NatureWatch is our land-based citizen-science program. It started in 2007 and trains community volunteers like you to collect important information about Victoria’s animals and plants. 

In each of our NatureWatch projects we work with local groups, scientists and land managers to ensure they are of community value, scientifically valid and match local management priorities.


Our hard-working NatureWatch volunteers have:

  • Photographed Brush-tailed Phascogales in Wombat State Forest
  • Surveyed for Southern Brown Bandicoots in new urban developments around Cranbourne
  • Tracked changes in urban population Growling Grass Frogs in Epping
  • Recorded thousands of hours of bird calls to monitor populations
  • Monitored the post-bushfire recovery of Southern Brown Bandicoot habitat in Bunyip State Park
  • Stagwatched Greater Gliders in Victoria’s central highlands forests
  • Collected 10 years of data on Phytophthora dieback impacts on grasstrees in Brisbane Ranges National Park

NatureWatch celebrated our 10 year anniversary in 2018, check out its history here!

Get involved

Joining a NatureWatch project is a fun and important way to contribute to nature conservation in Victoria.

Want to learn about our projects or find out about how to get involved with NatureWatch? Take a look below.

Want to try your hand at being a citizen scientist? Or learn about Victoria’s native flora and fauna, and how to monitor them?  Volunteering with NatureWatch is a fantastic way to help increase our understanding of our precious environment.


Read the latest NatureWatch updates here.

In 2021 we will be monitoring wildlife in fire-affected areas in East Gippsland. We aim to support the recovery and protection of high conservation areas and threatened species in East Gippsland by partnering with community, land managers and other scientists to coordinate data collection methods and site placements that bolster monitoring efforts currently underway.

12 field camps will be run each year – in Spring and Autumn. Camps will generally run for 3 days and involve self-sufficient camping with the group. It is going to be an exciting way to see the deeper reaches of some amazing areas and to help with the protection of important habitat areas into the future. Get your camping gear ready!

You can register your interest in joining us on upcoming field trips below.

The 2020-21 season of this project is supported by a WIRES Landcare Wildlife Relief & Recovery grant and its expansion over an additional 3 years is supported by the Helen Macpherson Smith Trust.

Register your interest

Eastern grey kangaroos caught on cameraThey’re cute, curious – and captured! Since 2012, we’ve been using motion-sensing cameras to monitor wildlife in our Caught on Camera program. Projects are currently operating in Bunyip State Park, Wombat State Forest and Macedon Regional Park. After bushfires burnt more than half the park in March 2019, we’ve been returning each year to Bunyip State Park to increase our monitoring of post-fire wildlife and habitat recovery. Our 2020 season was dramatically reduced due to access issues but we are returning this year in 2021!

The 10th year of Caught on Camera in Bunyip State Park is back.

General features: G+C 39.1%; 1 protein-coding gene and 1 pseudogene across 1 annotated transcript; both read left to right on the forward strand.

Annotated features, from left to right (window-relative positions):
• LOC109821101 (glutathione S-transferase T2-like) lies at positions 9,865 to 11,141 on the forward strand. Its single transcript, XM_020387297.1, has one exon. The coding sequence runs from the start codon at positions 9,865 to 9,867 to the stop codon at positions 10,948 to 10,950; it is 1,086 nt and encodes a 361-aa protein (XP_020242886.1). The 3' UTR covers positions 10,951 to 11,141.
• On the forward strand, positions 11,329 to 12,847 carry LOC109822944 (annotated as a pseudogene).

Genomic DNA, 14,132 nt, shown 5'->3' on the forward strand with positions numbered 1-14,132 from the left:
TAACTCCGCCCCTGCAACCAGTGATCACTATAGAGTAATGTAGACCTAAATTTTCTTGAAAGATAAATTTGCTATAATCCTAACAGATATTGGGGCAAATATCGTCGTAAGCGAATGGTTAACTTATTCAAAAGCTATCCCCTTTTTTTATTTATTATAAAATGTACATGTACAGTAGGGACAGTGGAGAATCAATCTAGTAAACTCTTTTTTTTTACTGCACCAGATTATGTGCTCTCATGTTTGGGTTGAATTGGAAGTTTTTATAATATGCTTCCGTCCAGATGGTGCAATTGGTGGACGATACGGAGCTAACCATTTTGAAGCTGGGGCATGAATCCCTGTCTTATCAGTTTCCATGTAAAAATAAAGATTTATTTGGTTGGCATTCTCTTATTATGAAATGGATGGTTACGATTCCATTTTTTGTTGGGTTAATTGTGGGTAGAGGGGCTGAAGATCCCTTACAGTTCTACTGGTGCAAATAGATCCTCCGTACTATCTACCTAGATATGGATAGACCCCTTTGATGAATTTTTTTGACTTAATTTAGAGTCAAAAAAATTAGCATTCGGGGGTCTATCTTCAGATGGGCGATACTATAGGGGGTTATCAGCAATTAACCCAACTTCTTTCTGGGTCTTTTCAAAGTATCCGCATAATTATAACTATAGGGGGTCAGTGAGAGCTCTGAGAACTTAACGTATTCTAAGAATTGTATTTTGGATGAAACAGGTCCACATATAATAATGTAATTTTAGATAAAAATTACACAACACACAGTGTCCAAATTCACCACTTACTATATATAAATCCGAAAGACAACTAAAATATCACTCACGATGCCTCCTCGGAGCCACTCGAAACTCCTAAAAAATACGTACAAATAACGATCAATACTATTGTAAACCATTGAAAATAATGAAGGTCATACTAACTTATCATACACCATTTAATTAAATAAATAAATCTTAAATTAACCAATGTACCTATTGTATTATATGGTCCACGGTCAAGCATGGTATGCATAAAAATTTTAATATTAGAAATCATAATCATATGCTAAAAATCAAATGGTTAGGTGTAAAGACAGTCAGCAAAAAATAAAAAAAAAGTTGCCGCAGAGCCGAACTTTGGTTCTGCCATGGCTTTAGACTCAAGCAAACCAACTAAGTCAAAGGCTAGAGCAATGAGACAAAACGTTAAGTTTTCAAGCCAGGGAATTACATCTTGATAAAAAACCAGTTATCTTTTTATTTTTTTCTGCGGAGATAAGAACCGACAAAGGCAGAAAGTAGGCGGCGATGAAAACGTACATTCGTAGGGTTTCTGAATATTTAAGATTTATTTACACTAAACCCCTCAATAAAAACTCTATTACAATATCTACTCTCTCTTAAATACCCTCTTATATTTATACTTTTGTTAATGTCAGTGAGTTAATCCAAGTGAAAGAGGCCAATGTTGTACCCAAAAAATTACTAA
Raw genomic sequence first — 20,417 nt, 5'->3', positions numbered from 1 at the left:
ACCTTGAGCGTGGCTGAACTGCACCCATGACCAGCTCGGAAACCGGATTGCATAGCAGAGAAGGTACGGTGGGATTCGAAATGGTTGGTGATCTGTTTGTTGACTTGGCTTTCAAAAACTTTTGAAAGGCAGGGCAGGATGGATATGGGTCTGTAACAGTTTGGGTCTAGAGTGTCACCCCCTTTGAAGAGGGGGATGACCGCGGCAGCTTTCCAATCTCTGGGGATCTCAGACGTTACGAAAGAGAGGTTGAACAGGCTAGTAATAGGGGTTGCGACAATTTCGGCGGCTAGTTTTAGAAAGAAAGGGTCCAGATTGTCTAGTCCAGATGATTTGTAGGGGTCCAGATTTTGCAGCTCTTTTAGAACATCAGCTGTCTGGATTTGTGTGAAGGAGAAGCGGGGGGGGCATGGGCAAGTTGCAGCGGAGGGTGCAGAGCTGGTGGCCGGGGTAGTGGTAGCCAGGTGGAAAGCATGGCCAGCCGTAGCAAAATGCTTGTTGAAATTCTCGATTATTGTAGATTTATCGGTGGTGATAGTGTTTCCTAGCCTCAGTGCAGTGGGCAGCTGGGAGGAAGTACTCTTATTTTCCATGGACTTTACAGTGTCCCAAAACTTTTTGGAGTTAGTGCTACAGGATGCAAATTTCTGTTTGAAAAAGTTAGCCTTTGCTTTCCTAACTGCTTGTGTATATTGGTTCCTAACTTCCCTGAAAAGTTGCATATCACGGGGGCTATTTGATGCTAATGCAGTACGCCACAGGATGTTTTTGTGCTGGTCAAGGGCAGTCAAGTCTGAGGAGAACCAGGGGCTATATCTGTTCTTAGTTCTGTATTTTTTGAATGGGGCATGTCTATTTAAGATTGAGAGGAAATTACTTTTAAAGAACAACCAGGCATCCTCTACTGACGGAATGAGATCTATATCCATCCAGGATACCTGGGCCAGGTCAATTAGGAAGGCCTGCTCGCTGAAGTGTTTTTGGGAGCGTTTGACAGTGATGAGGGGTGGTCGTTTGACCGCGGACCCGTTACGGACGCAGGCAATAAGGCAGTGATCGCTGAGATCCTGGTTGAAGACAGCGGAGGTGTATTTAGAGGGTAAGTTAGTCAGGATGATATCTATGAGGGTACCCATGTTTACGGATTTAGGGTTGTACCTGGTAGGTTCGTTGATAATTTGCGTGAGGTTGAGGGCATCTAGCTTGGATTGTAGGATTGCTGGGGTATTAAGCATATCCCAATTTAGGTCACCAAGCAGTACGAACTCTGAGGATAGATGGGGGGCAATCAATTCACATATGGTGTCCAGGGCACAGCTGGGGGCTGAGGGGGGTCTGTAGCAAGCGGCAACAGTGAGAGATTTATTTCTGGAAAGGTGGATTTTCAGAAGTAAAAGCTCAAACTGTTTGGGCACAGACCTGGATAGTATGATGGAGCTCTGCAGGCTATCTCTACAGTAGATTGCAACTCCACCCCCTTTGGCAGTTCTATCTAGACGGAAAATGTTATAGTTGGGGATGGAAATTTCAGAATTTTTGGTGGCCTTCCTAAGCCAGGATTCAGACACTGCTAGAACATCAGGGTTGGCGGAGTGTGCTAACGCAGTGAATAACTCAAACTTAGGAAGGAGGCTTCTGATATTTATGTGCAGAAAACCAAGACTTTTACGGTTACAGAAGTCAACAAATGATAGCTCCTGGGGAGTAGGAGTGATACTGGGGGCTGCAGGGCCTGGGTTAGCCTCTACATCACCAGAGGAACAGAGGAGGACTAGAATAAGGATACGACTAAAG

Save the date and register your interest

Would you like to help monitor wildlife across the proposed area of the Great Forest National Park? Our Great Forest Guardians project uses multiple wildlife monitoring techniques to explore the biodiversity of Victoria’s amazing Mountain Ash forests. This is an amazing opportunity to spend time in the forest and help monitor some of Victoria’s rare and endemic species like Leadbeater’s Possum. Our scientific partners include Professor David Lindenmayer from the Australian National University and Dr Karen Rowe from Museums Victoria.

In 2020, this project was kindly supported by Bank Australia and the Foundation for National Parks & Wildlife.

Some Victorians are lucky enough to have endangered Southern Brown Bandicoots living in their neighbourhood! In our new ‘Backyard Bandicoot’ program we are teaming with bandicoot researcher, Dr Sarah Maclagan and the Royal Botanic Gardens to monitor bandicoots in Cranbourne neighbourhoods around the gardens and in new residential developments.

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Communities listening to natureNatureWatch doesn’t just watch nature, we listen to it too! You’re probably familiar with the laugh of the kookaburra, warble of the magpie and screech of the cockatoo. But did you know that recording bird calls can tell scientists and land managers a lot about Victorian birds?  VNPA teamed up with Museums Victoria to record bird calls and help build that critical knowledge.

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Grasstree monitoring
Caption: Photo: Des Peters

Have you ever seen groups of dying grasstrees and wondered why? A deadly dieback disease caused by a microorganism, Phytophthora cinnamomi, is often to blame. The disease affects many plant species and is devastating ecosystems across Australia. Between 2007 and 2017, we monitored the impacts on grasstrees in the Brisbane Ranges and Wilsons Promontory national parks.

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Grasslands monitoringGrasslands are home to many threatened species that need careful monitoring if we are to ensure their survival.  Between 2009 – 2017, our volunteers watched for golden sun moths flying, listened for growling grass frogs calling, and searched for very rare plains yam daisies. This is making an important contribution to nature conservation in Victoria.

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Are you a tertiary student looking for some hands-on experience with planning and running ecological monitoring projects, analysing data and reporting outcomes?  We offer 13-week student placements during first and second university semesters.

Find out more